• ·         Your relationship with your family.
  • ·         Your ministry.
  • ·         Your health.


     If you value these priorities then you must invest in them daily.  If they are not in the right order or if they are not taken care of properly your life could become a juggling act gone bad.  What we choose to value the most is what shapes us into who we are.  Remember, values are confirmed by actions, not by words.  They enable us to determine what to do and what not to do.  When you value your relationship with the Lord more than anything else in your life then many choices become easier.  When you value your wife and family over high maintenance members then you are not trying to juggle but rather you are choosing Godly priorities.


     What you value the most must tower over other decisions and then you are not juggling but you are making choices determined by the Lord, His word, and the Holy Spirit.  They are not just preferred values “saying” what is important to you but they are practiced values that are obvious patterns of behavior in your life.  Values are not preferences, they must be our convictions. Values have these characteristics:


  • ·         Consistent – they rarely change. 
  • ·         Passionate – they generate emotion and energy. 
  • ·         Biblical – they are rooted in scripture. 
  • ·         Distinctive – they reflect God’s unique assignment for your life.
  • ·         Convictions – they influence what you do! (not what you say)


     When a decision of equal value has to be made (what to wear, where to eat, etc) it can actually be a more difficult decision.  Raising the value of one option over the other is the key.  When one option has a much greater value than the other choice, it is much easier to decide.  For example, when you value your family it is clear that your first responsibility is to lead them before leading anyone else.  With Jesus as Lord of our lives a lot of decisions have already been made for us.  Establishing Godly values through conviction before you are faced with a difficult decision is invaluable. It makes decisions much easier because you have already decided you will make your choices based on Godly values.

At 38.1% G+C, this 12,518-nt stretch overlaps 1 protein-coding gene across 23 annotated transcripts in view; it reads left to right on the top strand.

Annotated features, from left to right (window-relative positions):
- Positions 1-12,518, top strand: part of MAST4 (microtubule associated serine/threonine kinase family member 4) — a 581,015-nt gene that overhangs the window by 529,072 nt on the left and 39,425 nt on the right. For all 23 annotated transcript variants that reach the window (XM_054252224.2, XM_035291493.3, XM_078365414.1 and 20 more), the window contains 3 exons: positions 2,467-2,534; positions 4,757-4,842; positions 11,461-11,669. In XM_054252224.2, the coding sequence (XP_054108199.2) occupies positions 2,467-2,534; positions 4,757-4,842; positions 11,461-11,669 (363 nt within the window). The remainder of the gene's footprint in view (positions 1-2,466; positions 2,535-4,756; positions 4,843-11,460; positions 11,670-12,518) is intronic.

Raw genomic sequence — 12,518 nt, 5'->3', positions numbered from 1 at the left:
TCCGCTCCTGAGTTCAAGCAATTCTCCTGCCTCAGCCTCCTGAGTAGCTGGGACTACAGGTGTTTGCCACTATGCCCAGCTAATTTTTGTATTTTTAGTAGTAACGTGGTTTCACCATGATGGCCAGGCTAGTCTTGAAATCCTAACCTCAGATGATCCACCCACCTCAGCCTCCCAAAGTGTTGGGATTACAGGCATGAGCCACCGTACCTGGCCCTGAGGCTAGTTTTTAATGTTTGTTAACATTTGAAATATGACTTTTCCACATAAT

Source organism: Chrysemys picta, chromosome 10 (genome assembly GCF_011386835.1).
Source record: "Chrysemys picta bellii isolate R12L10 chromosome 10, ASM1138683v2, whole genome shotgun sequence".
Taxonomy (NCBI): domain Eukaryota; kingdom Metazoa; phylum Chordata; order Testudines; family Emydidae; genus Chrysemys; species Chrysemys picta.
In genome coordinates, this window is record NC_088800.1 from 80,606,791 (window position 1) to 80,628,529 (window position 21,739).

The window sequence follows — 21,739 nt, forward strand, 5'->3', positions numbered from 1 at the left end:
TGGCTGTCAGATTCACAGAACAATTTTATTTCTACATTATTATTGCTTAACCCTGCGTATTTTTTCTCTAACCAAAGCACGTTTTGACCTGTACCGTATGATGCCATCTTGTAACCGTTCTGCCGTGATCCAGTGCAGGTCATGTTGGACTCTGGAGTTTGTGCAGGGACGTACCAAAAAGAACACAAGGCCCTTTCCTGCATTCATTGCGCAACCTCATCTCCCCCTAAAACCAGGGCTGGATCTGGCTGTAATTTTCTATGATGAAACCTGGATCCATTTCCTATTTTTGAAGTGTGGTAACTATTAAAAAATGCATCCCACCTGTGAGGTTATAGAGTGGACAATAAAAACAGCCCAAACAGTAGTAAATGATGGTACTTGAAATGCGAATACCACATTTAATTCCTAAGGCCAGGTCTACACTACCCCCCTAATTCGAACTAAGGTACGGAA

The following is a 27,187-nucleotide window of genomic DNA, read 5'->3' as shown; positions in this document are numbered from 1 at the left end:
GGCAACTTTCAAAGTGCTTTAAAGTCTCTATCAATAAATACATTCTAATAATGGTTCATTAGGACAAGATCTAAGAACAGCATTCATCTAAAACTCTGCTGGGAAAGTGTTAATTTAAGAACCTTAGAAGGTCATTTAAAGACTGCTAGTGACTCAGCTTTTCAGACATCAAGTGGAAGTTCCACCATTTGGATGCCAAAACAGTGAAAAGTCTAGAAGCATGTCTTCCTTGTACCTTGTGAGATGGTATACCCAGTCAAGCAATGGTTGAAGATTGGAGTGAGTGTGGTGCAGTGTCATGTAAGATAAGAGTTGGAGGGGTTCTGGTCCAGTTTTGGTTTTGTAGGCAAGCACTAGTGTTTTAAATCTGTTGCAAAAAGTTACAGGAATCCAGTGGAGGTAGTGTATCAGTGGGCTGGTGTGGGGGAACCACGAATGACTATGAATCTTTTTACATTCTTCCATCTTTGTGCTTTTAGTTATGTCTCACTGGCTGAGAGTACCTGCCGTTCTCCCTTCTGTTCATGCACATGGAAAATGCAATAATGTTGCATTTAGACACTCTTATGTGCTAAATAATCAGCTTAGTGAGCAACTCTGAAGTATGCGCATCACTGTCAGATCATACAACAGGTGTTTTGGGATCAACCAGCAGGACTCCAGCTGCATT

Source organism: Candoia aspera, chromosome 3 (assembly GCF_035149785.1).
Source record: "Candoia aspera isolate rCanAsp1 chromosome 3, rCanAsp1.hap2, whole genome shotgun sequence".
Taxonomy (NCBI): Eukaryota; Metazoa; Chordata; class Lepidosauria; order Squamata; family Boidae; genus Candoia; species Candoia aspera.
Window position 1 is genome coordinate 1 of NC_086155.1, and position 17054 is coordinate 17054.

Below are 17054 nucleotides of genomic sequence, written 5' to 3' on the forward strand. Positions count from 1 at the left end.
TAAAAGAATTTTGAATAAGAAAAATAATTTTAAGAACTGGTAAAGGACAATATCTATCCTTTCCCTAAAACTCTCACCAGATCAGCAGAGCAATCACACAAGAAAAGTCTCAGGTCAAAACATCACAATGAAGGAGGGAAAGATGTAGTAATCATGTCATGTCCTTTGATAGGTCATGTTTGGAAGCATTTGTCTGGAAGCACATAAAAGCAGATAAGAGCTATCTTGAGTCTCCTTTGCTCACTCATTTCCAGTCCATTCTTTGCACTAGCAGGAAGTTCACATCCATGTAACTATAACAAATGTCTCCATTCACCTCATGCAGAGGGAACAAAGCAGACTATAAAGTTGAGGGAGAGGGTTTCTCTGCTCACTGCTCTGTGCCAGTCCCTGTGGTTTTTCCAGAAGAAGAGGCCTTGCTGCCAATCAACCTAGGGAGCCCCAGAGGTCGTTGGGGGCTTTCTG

I recently read Kingdom Matrix, a must read, by Jeff Christopherson.  It has really challenged me in many areas.  Allow me to quote one of the things that really caught my eye and my heart.  “Positionally, I may have been transported from darkness into the Kingdom of Light, but functionally as a Little Christ, I must relentlessly choose to make Light-like decisions moment by moment.”  Don’t juggle!!!  The ministry tends to intensify the stress and strain of family life just like a magnifying glass intensifies the heat of sunlight.  Prioritize your values and make your choices based on those values as you are led by the Holy Spirit.